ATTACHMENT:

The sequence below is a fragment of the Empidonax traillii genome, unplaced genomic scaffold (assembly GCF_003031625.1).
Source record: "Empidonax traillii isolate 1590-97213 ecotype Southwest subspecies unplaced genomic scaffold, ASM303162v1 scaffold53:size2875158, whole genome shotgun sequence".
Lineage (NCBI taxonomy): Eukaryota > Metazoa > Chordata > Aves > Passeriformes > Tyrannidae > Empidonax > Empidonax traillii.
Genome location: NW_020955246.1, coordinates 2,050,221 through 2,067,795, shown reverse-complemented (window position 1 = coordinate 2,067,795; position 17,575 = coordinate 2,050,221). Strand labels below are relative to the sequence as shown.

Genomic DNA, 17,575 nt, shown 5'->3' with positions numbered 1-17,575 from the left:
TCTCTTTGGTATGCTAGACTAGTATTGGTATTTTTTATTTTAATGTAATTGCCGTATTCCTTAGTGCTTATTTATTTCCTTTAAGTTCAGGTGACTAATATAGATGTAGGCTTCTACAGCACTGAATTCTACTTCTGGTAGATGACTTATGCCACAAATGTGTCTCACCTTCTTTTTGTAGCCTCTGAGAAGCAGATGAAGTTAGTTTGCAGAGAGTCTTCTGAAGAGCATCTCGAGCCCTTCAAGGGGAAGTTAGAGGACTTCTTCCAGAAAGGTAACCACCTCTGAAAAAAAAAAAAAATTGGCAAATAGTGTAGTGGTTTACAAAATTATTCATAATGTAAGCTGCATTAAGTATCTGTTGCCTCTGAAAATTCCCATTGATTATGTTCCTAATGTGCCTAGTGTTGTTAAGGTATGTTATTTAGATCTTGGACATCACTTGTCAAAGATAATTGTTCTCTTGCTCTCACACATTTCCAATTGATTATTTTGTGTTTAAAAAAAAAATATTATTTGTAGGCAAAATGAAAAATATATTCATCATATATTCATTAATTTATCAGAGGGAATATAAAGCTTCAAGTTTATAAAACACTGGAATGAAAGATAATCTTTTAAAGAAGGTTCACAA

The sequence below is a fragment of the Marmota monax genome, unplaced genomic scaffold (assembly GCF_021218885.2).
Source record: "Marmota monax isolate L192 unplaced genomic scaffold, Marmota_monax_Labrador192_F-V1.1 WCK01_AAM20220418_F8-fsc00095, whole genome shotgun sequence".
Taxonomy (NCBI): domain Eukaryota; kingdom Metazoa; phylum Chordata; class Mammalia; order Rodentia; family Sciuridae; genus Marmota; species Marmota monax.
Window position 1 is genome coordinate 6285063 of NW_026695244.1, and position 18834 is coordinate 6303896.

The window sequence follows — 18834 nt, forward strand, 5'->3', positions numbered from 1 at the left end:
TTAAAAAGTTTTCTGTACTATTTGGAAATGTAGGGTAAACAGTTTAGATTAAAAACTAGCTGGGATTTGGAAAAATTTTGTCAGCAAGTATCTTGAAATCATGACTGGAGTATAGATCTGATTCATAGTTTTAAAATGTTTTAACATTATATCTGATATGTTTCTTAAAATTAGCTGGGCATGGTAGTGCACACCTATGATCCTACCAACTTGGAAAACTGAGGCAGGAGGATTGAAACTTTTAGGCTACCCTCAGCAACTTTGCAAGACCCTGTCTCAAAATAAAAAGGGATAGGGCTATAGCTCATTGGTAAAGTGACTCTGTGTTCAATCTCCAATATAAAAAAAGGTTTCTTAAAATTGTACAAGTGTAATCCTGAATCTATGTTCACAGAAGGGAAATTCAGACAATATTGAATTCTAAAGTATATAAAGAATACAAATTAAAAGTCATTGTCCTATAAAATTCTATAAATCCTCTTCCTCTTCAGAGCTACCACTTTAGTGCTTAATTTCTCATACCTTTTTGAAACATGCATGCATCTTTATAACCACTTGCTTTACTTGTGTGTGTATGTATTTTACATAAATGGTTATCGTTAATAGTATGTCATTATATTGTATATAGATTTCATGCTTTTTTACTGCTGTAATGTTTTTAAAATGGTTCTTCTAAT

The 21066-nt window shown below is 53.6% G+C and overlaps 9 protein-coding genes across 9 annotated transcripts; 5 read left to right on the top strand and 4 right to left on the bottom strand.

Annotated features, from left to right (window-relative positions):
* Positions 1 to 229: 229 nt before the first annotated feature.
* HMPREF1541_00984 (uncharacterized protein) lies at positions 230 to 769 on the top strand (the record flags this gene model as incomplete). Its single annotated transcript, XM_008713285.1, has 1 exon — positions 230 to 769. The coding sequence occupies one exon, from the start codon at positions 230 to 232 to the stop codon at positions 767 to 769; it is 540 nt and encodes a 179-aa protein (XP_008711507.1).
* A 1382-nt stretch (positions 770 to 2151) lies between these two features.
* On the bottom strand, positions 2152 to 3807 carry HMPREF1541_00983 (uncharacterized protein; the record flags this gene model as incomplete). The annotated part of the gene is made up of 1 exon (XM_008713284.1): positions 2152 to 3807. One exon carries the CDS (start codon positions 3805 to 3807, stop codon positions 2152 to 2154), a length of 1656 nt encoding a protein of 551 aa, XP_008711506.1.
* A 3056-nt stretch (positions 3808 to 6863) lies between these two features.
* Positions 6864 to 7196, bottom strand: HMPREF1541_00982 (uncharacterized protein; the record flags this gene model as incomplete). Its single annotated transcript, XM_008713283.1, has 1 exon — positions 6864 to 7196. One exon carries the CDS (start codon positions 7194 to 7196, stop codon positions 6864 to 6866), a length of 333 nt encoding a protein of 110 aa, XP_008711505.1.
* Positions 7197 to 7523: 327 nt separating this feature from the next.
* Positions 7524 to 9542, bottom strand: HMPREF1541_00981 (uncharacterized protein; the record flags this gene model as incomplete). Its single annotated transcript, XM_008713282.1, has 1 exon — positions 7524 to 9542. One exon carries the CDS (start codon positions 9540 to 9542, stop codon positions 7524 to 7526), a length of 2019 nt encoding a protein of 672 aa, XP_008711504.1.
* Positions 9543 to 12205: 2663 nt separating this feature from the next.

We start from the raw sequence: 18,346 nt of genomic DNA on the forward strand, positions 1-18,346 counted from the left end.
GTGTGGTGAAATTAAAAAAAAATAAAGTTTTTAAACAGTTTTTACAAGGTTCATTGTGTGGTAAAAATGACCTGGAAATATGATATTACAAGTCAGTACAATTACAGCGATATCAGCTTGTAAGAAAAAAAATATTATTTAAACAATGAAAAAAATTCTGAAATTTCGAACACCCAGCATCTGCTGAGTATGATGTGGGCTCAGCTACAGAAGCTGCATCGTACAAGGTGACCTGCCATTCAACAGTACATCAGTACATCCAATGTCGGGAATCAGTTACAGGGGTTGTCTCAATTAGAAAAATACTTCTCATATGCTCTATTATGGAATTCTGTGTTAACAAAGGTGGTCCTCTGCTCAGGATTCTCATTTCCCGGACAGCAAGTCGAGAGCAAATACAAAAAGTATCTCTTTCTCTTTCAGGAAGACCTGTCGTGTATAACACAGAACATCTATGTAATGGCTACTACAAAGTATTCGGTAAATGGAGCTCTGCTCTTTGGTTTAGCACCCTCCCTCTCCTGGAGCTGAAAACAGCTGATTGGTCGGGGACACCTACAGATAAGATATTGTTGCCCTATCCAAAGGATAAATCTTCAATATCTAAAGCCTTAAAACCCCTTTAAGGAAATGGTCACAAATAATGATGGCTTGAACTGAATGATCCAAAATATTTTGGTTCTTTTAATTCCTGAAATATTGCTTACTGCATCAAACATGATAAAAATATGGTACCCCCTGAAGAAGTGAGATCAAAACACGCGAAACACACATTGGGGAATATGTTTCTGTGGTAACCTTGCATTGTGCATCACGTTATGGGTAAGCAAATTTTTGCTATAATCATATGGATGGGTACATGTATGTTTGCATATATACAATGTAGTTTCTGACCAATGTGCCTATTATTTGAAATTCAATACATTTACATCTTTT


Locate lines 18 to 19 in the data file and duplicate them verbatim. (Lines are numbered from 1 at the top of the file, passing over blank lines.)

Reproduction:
* On the bottom strand, positions 2152 to 3807 carry HMPREF1541_00983 (uncharacterized protein; the record flags this gene model as incomplete). The annotated part of the gene is made up of 1 exon (XM_008713284.1): positions 2152 to 3807. One exon carries the CDS (start codon positions 3805 to 3807, stop codon positions 2152 to 2154), a length of 1656 nt encoding a protein of 551 aa, XP_008711506.1.
* A 3056-nt stretch (positions 3808 to 6863) lies between these two features.